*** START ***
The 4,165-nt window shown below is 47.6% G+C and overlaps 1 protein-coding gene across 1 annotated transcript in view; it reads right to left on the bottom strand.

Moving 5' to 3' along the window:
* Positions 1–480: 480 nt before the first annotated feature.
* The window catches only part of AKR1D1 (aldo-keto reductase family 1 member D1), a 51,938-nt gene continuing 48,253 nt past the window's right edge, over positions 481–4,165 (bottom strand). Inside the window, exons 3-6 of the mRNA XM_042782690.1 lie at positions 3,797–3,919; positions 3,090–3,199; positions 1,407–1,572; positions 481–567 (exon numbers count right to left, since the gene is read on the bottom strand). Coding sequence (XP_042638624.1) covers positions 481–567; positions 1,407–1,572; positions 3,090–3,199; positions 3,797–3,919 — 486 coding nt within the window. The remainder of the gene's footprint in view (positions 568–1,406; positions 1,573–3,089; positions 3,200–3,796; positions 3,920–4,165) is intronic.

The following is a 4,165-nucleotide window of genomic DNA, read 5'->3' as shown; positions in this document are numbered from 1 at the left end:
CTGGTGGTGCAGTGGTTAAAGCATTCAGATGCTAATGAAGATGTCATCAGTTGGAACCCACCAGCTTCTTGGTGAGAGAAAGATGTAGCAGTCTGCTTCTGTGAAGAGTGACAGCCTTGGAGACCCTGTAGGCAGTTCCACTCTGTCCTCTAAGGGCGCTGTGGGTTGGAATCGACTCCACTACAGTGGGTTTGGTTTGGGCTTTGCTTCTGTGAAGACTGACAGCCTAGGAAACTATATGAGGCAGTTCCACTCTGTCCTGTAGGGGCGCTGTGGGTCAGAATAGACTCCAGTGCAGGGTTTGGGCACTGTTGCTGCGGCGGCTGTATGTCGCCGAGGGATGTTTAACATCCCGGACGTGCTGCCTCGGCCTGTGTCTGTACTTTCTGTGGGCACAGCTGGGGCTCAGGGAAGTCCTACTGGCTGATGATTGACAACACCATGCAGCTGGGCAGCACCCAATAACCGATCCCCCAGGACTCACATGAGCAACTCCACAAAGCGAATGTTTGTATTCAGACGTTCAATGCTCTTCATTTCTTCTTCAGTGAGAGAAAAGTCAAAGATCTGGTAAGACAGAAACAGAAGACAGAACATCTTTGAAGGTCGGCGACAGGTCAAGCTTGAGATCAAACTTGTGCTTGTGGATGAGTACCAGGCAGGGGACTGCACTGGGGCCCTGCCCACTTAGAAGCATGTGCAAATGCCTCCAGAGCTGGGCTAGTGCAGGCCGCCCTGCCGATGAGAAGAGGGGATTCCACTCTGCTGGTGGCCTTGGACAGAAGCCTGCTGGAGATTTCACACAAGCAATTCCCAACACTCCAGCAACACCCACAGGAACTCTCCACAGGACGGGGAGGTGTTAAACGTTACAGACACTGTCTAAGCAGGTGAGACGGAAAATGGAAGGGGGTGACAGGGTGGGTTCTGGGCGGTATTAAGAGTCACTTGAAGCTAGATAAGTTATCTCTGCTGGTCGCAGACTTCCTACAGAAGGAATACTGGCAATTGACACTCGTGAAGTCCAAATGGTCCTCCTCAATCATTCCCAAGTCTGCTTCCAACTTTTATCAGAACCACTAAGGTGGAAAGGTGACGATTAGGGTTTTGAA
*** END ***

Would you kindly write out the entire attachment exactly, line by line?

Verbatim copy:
The 4,165-nt window shown below is 47.6% G+C and overlaps 1 protein-coding gene across 1 annotated transcript in view; it reads right to left on the bottom strand.

Moving 5' to 3' along the window:
* Positions 1–480: 480 nt before the first annotated feature.
* The window catches only part of AKR1D1 (aldo-keto reductase family 1 member D1), a 51,938-nt gene continuing 48,253 nt past the window's right edge, over positions 481–4,165 (bottom strand). Inside the window, exons 3-6 of the mRNA XM_042782690.1 lie at positions 3,797–3,919; positions 3,090–3,199; positions 1,407–1,572; positions 481–567 (exon numbers count right to left, since the gene is read on the bottom strand). Coding sequence (XP_042638624.1) covers positions 481–567; positions 1,407–1,572; positions 3,090–3,199; positions 3,797–3,919 — 486 coding nt within the window. The remainder of the gene's footprint in view (positions 568–1,406; positions 1,573–3,089; positions 3,200–3,796; positions 3,920–4,165) is intronic.

The following is a 4,165-nucleotide window of genomic DNA, read 5'->3' as shown; positions in this document are numbered from 1 at the left end:
CTGGTGGTGCAGTGGTTAAAGCATTCAGATGCTAATGAAGATGTCATCAGTTGGAACCCACCAGCTTCTTGGTGAGAGAAAGATGTAGCAGTCTGCTTCTGTGAAGAGTGACAGCCTTGGAGACCCTGTAGGCAGTTCCACTCTGTCCTCTAAGGGCGCTGTGGGTTGGAATCGACTCCACTACAGTGGGTTTGGTTTGGGCTTTGCTTCTGTGAAGACTGACAGCCTAGGAAACTATATGAGGCAGTTCCACTCTGTCCTGTAGGGGCGCTGTGGGTCAGAATAGACTCCAGTGCAGGGTTTGGGCACTGTTGCTGCGGCGGCTGTATGTCGCCGAGGGATGTTTAACATCCCGGACGTGCTGCCTCGGCCTGTGTCTGTACTTTCTGTGGGCACAGCTGGGGCTCAGGGAAGTCCTACTGGCTGATGATTGACAACACCATGCAGCTGGGCAGCACCCAATAACCGATCCCCCAGGACTCACATGAGCAACTCCACAAAGCGAATGTTTGTATTCAGACGTTCAATGCTCTTCATTTCTTCTTCAGTGAGAGAAAAGTCAAAGATCTGGTAAGACAGAAACAGAAGACAGAACATCTTTGAAGGTCGGCGACAGGTCAAGCTTGAGATCAAACTTGTGCTTGTGGATGAGTACCAGGCAGGGGACTGCACTGGGGCCCTGCCCACTTAGAAGCATGTGCAAATGCCTCCAGAGCTGGGCTAGTGCAGGCCGCCCTGCCGATGAGAAGAGGGGATTCCACTCTGCTGGTGGCCTTGGACAGAAGCCTGCTGGAGATTTCACACAAGCAATTCCCAACACTCCAGCAACACCCACAGGAACTCTCCACAGGACGGGGAGGTGTTAAACGTTACAGACACTGTCTAAGCAGGTGAGACGGAAAATGGAAGGGGGTGACAGGGTGGGTTCTGGGCGGTATTAAGAGTCACTTGAAGCTAGATAAGTTATCTCTGCTGGTCGCAGACTTCCTACAGAAGGAATACTGGCAATTGACACTCGTGAAGTCCAAATGGTCCTCCTCAATCATTCCCAAGTCTGCTTCCAACTTTTATCAGAACCACTAAGGTGGAAAGGTGACGATTAGGGTTTTGAA